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United States Department of Agriculture

Agricultural Research Service

Research Project: DETECTION AND TYPING OF FOOD-BORNE PATHOGENS

Location: Molecular Characterization of Foodborne Pathogens

Title: A robust multiplex real-time PCR method for simultaneous detection of Salmonella spp., Escherichia coli O157 and Listeria monocytogenes in fresh fruits and vegetables

Authors
item Sathyamoorthy, Venugopal -
item Trach, Larisa -
item He, Yiping
item Tall, Ben -
item Chase, Hannah -
item Hwang, Seongeun -
item Lee, Boram -
item Mccardell, Barbara -
item Datta, Atin -

Submitted to: Meeting Abstract
Publication Type: Abstract Only
Publication Acceptance Date: March 25, 2014
Publication Date: N/A

Technical Abstract: Introduction: On average, about 48 million people per year in the U.S. are affected by food borne diseases. A major portion of these illnesses are caused by Salmonella spp., Escherichia coli O157:H7 and Listeria monocytogenes. Hence, it is important to identify the specific pathogens in contaminated foods so that they can be eliminated from the circulation, and thereby reducing the incidence of food borne diseases. At present, there is no good method available for the simultaneous detection of these organisms in foods regulated by FDA. Purpose: This project aims to evaluate, optimize, and adapt a multiplex real-time PCR method, originally developed for meats at the USDA, to simultaneously detect the presence of Salmonella spp., E. coli O157 and L. monocytogenes in salads, sprouts, cantaloupes, strawberries, mangoes and peanut butter. Methods: Food samples were spiked with 5-25 CFU/25g of Salmonella, E.coli O157:H7 and L. monocytogenes, stomached, and incubated for 2 hours at 37 degrees C in a previously described medium (BLEB), followed by the addition of nalidixic acid, fosfomycin, cycloheximide, and acriflavine and grown overnight. The enriched culture was centrifuged, and the pellet was used for the extraction of genomic DNA (Qiagen). The DNAs were used to carry out the multiplex real-time PCR with primers and TaqMan probes specifically targeting invA (Salmonella), rfbE (E. coli O157), hlyA (L. monocytogenes), and an internal amplification control. Results: All three gene targets of the tested pathogens were detected in the spiked salads, sprouts, cantaloupes, strawberries, mangoes, and peanut butter, with a sensitivity of 5-25 CFU/25g. The gene targets were not detectable in the non-spiked controls. Extraction of template DNA from peanut butter was more time consuming because of its viscosity. Significance: The feasibility of applying this method to outbreak food matrices will allow the FDA and other organizations to take swift action and prevent the spread of an outbreak.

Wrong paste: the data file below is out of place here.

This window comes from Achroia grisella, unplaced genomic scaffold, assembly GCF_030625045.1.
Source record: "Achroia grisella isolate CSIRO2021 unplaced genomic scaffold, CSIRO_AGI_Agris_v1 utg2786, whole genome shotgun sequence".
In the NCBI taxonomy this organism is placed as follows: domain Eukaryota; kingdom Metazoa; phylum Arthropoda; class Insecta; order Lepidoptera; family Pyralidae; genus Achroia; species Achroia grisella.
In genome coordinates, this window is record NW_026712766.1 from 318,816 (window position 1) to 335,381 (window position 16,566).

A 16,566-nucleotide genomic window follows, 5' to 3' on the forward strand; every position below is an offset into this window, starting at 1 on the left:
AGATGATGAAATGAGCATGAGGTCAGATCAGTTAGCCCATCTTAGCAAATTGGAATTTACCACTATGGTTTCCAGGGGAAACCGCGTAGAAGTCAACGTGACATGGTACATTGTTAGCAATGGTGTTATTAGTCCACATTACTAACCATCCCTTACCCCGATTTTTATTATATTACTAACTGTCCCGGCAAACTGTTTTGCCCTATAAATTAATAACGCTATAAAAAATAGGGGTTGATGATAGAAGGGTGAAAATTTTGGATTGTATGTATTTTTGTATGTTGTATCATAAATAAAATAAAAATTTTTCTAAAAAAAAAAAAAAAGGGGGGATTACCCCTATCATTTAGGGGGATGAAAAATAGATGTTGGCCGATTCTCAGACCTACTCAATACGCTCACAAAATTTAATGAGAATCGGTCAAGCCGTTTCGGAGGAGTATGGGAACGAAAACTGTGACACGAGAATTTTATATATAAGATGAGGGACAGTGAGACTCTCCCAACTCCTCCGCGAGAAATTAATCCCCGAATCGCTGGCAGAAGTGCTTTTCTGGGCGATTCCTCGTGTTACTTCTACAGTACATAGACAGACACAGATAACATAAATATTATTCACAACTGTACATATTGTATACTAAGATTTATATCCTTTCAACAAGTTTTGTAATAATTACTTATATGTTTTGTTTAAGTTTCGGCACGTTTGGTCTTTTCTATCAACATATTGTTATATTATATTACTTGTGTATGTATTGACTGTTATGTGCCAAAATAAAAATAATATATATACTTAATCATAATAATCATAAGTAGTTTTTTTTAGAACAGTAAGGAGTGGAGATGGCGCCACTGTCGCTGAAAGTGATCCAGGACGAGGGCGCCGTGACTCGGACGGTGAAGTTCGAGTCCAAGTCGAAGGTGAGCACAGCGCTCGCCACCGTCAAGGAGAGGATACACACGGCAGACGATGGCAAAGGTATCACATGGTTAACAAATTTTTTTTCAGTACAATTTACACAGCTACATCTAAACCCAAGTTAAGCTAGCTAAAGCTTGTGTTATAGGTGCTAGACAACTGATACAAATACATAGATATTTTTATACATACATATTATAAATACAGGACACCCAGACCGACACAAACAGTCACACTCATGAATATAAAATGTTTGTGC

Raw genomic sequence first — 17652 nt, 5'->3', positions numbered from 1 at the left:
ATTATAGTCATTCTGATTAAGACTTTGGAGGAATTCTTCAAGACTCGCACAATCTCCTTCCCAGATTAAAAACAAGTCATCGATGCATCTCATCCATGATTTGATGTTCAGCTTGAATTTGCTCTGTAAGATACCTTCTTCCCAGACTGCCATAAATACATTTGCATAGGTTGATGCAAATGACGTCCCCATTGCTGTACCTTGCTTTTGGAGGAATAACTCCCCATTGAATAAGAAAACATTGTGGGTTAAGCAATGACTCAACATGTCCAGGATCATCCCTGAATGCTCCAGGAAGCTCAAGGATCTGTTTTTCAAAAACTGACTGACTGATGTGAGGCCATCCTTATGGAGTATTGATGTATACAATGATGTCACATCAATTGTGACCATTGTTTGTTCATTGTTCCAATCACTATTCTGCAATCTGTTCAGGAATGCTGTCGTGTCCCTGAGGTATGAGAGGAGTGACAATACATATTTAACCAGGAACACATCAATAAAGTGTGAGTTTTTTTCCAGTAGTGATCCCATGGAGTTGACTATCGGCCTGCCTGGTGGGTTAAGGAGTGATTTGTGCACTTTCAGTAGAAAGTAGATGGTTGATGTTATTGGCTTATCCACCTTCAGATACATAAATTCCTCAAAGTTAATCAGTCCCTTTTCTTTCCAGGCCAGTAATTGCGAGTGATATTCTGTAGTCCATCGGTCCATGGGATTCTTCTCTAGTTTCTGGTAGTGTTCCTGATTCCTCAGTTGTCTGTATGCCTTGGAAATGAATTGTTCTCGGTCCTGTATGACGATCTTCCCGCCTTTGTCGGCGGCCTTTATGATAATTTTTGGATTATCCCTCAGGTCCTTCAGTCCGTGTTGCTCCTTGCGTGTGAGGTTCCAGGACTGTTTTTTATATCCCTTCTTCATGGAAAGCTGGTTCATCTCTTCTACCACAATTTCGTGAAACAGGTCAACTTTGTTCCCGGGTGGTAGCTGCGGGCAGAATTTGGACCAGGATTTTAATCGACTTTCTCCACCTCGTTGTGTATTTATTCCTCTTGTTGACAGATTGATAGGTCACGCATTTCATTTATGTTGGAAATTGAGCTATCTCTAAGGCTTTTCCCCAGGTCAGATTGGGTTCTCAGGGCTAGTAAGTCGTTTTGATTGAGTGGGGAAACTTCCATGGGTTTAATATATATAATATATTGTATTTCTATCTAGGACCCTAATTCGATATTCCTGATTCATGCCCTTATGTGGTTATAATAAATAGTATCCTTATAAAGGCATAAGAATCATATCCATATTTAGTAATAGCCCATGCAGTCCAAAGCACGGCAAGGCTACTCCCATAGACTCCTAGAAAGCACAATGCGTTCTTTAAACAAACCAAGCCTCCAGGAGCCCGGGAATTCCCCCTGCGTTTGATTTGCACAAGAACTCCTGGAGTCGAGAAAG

Last Modified: 7/22/2014
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